A surfer in a bikini battles a shark: it sounds like something a coked-up Hollywood exec would come up with five minutes before a meeting. Yet The Shallows turns out to be a perfectly decent piece of Friday-night survival-horror hokum, with a few clever wrinkles.
The obvious comparison – and the benchmark by which all shark attack films are judged – is Jaws. However, this lean thriller has perhaps more in common with Danny Boyle’s endurance test of a survival film, 127 Hours. Surfer Nancy (Blake Lively, impressive in a physically demanding role) decides to catch one last wave in an isolated cove in Mexico. But she inadvertently disturbs the feeding site of a great white shark and finds herself bleeding from a leg wound and perched precariously on a rock, tantalisingly close and impossibly far from the shore. Using just her wits and her medical training, plus a GoPro camera that miraculously survives getting masticated by the shark, Nancy must outsmart a fish with a grudge.
Director Jaume Collet-Serra gives the film an arty sheen: there are some nifty visuals, including text messages that pop up in mid-air and an early, dread-inducing glimpse of the killer fish via silhouette as it glides through a wave on which the heroine is surfing. Blake Lively, too, is on excellent form as said heroine, Nancy, coming equipped with a tragic backstory that gives the movie a trifle more depth than, say, Deep Blue Sea. Unlike that unabashedly stupid Renny Harlin classic, this tries to establish its set-up with at least a smidgeon of verisimilitude, providing a reason for the shark to stay in the vicinity in the form of a bloated whale carcass.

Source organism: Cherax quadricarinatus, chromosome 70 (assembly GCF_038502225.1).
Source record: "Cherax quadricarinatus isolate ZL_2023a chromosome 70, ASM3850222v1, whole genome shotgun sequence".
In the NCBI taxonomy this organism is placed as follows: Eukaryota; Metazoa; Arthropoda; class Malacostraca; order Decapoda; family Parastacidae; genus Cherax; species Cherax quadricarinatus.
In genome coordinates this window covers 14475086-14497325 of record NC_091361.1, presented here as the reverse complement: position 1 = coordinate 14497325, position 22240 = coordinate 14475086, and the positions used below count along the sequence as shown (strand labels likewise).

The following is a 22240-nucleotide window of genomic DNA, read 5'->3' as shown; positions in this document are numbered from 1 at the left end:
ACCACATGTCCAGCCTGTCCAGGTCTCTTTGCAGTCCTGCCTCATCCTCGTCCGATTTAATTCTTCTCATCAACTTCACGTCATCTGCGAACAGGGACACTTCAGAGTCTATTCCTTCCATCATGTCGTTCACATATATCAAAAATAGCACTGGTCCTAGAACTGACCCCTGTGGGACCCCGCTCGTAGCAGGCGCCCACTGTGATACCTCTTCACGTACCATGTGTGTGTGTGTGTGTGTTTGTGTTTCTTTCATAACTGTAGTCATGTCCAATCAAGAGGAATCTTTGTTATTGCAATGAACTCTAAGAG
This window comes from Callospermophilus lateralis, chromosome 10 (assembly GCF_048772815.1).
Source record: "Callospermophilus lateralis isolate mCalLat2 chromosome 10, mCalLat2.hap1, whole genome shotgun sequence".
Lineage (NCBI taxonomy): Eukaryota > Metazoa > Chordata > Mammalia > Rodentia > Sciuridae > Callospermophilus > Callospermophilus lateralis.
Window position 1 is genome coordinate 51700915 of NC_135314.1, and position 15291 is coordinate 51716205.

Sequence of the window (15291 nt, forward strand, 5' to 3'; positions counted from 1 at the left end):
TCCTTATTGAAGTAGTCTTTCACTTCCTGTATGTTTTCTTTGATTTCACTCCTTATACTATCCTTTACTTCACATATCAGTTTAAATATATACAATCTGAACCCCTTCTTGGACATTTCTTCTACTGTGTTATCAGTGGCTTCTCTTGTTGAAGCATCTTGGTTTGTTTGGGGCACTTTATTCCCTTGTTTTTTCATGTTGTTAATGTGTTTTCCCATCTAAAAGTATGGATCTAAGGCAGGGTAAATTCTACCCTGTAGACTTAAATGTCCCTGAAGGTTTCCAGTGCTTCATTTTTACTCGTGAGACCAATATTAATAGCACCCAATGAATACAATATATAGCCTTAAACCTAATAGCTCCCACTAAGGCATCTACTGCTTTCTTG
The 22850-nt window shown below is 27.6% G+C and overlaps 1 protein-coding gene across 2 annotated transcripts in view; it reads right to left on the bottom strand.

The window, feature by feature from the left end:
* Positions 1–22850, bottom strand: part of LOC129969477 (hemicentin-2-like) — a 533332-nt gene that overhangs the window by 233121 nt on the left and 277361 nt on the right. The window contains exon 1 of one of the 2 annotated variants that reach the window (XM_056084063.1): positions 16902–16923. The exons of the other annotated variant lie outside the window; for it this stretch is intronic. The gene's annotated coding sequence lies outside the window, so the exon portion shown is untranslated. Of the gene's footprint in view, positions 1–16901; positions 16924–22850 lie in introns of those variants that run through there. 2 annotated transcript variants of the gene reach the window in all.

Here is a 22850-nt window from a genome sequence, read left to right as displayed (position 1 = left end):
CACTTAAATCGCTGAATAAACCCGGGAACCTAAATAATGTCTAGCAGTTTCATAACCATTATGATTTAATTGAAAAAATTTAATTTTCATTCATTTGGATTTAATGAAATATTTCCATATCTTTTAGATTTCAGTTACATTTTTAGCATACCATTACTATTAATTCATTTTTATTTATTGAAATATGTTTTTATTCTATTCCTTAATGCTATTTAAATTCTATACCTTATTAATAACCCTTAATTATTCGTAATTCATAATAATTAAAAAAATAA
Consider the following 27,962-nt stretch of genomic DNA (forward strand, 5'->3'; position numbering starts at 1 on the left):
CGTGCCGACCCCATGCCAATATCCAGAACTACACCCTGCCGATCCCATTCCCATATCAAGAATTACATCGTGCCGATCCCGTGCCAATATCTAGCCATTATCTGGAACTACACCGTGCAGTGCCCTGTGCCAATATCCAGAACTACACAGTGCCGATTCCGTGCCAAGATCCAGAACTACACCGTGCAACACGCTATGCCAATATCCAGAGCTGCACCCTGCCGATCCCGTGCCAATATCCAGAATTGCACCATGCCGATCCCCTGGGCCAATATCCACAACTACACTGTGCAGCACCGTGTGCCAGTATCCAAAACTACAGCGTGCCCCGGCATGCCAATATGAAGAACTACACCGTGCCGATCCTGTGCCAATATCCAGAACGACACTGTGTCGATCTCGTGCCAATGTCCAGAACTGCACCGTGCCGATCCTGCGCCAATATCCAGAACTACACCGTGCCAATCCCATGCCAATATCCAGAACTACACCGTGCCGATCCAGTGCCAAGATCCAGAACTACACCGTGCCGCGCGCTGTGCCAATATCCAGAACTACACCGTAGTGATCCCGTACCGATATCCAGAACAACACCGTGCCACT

The mechanics of survival – Nancy’s ingenuity rivals that of Robert Redford’s embattled yachtsman in All is lost– make compelling drama. Costume jewellery provides a makeshift suture; Nancy even finds time to fix the dislocated wing of a seagull. Less effective is the film’s clumsy attempt at a sympathetic back story: Nancy is visiting the beach to seek a connection with her late mother, who also surfed there. The spirit of the dead mother – she was a fighter, we are pointedly told – looms large over Nancy’s struggle against the relentless killer fish.